Dispatches | March 24, 2011
How to Avoid Having a Poet in Your Nuclear Family
By now it’s old news, but on March 14th someone in Ann Arbor asked a web site what she should do about her daughter, who wanted to be a poet. “What can I do,” the parent asked, “to help her pick a career path more likely to help her earn a decent living?”
The response is predictably bland, the responder urging, “don’t overreact,” and dispensing advice that in no way addresses the question directly. Give the young lady a career dream journal, he suggests – which is exactly the wrong thing to do. If you don’t want your daughter to become a poet, then for goodness’ sake don’t give her writing implements.
I recall a time when I was asked to dispense advice on a not-unrelated matter. Years ago, the younger brother of a friend of a friend contacted me for a high school assignment. He was required to seek out a knowledgeable person and interview him, or her, so as to obtain some perspective on the field he aspired to work in. He wanted to be a poet, and so for some reason he was led to me, even though I had not written a creative sentence (or stanza) in my life and had no intention to start (a stance I have not entirely abandoned, eight years and one writing program later). I told him that if he wanted to be a poet, he should probably go to college and take writing workshops (something I hadn’t done) and then enter a reputable graduate program.
Having seen the worried Ann Arbor parent’s question and the answer to it, I’m struck by how entirely conventional my advice was. It is still the advice I would give a seriously aspiring poet, though I might add that he/she should take some extra time off in between schools. I know that having a child with a future in poetry isn’t quite the same as having one with a future in corporate law and/or surgery – which is what, I imagine, many parents in Ann Arbor hope for – but to have a daughter who aspires to something that would send her through college and into grad school does not seem altogether bad or justifiably disappointing, to me.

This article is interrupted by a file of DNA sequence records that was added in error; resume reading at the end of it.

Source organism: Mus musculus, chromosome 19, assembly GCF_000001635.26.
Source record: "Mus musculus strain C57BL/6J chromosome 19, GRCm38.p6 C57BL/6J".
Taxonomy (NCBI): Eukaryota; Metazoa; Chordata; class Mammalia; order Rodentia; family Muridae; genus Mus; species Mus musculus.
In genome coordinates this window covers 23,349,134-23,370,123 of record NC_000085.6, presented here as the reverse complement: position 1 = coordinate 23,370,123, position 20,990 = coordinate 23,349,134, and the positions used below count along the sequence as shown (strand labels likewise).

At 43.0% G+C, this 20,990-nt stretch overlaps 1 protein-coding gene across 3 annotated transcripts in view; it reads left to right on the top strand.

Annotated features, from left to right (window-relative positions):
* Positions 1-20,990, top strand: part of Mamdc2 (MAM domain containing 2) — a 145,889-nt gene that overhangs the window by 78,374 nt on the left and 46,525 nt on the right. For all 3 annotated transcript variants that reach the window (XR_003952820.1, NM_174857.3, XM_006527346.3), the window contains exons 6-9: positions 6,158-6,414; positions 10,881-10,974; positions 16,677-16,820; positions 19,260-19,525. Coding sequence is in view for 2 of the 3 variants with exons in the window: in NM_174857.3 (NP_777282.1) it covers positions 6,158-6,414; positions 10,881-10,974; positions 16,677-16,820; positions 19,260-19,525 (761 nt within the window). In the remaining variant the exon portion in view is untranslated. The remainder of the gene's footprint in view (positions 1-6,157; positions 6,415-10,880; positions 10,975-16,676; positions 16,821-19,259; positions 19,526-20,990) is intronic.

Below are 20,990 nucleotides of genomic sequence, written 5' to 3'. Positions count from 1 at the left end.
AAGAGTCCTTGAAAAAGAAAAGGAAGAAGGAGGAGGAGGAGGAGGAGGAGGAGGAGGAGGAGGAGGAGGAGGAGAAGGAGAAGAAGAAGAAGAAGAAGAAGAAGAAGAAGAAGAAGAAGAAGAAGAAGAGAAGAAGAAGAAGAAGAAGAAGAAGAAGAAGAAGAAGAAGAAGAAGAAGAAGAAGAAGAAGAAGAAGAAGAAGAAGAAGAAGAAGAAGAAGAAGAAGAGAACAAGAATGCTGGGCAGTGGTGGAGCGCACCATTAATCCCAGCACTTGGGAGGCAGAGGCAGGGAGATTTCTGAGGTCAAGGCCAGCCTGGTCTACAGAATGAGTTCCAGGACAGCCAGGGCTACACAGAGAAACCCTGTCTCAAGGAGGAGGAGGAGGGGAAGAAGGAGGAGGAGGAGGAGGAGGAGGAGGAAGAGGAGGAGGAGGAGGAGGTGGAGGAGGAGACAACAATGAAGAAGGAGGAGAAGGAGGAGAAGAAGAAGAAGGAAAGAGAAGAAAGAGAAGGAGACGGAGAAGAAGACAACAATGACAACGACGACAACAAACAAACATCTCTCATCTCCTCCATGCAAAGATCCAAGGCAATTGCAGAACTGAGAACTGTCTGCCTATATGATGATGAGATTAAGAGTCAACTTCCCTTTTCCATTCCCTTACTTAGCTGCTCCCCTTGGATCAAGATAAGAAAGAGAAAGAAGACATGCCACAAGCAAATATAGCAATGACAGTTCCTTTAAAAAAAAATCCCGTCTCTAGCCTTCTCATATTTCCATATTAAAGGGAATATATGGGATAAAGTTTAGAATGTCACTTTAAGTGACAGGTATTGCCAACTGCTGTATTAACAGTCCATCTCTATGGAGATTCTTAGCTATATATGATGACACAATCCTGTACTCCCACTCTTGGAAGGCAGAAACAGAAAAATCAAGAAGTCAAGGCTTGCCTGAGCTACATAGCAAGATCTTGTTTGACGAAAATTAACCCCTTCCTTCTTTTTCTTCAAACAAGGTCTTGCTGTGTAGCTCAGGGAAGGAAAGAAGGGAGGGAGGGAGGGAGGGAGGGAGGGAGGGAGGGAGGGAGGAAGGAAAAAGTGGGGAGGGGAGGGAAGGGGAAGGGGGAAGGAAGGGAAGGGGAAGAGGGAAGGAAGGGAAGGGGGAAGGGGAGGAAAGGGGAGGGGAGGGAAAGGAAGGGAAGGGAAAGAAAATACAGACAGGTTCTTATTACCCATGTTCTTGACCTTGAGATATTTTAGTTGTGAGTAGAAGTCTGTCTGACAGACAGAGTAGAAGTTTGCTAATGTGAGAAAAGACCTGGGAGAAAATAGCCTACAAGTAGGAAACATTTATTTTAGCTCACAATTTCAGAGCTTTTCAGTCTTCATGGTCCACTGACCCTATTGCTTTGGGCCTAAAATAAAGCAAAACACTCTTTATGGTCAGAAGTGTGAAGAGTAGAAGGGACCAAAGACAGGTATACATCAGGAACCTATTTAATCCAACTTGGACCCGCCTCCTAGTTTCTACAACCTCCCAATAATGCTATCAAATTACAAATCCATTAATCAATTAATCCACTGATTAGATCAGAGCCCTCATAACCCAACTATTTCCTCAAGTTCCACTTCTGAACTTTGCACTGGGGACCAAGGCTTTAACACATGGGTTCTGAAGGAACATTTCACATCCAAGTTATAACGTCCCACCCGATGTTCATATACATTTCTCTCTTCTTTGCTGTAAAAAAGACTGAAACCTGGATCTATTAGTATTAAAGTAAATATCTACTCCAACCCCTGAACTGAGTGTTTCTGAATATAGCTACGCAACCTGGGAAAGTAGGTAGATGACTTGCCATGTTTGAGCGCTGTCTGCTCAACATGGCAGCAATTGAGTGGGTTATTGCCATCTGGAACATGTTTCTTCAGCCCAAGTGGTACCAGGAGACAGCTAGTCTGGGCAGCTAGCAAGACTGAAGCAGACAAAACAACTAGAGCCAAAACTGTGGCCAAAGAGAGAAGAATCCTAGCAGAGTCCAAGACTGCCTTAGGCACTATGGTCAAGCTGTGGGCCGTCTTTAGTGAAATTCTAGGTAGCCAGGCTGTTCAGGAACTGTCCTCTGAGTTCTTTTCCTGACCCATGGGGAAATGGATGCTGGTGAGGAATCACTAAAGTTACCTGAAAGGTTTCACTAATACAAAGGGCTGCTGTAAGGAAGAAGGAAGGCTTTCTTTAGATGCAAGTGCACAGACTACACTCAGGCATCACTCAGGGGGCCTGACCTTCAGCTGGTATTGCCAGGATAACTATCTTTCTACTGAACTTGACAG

This is evidence, I suppose, that the average person – or Michigander – does not appreciate how hard our poets work. See our latest Poem of the Week for the fruits of one hard-working poet’s labor.
Curious to know what other poetry-related questions get asked online, I turned to Yahoo! Answers and searched for such words as “poem,” “poets,” “poetry” and “slant rhyme.” But the most relevant results came up when I searched for “poetry career,” as the people asking about, simply, “poems” appear to be teenagers seeking shortcuts to writing papers for their English classes. Poets: the need for your insight is dire at Yahoo! Answers. Someone asked, “How do I get my poetry career started?” and the advice was not good (though at exceptional moments it is).
On an unrelated note, I have been thinking of establishing an annual book award – the Modest Book Award, to be bestowed on one book published each year that achieves great things, but manages to do so while being relatively short and operating on a scale that isn’t too particularly grand. It would have to apply to books already published, as I haven’t the clout or the resources to award a book with publication. Nor, for the same reason, could the prize money amount to more than a hundred dollars. I am confident this dream will never become reality, but I would like to field prize-winner suggestions, from this year or recent years, in the comments section or on our Facebook page.
Robert Long Foreman is The Missouri Review’s Social Media Editor.
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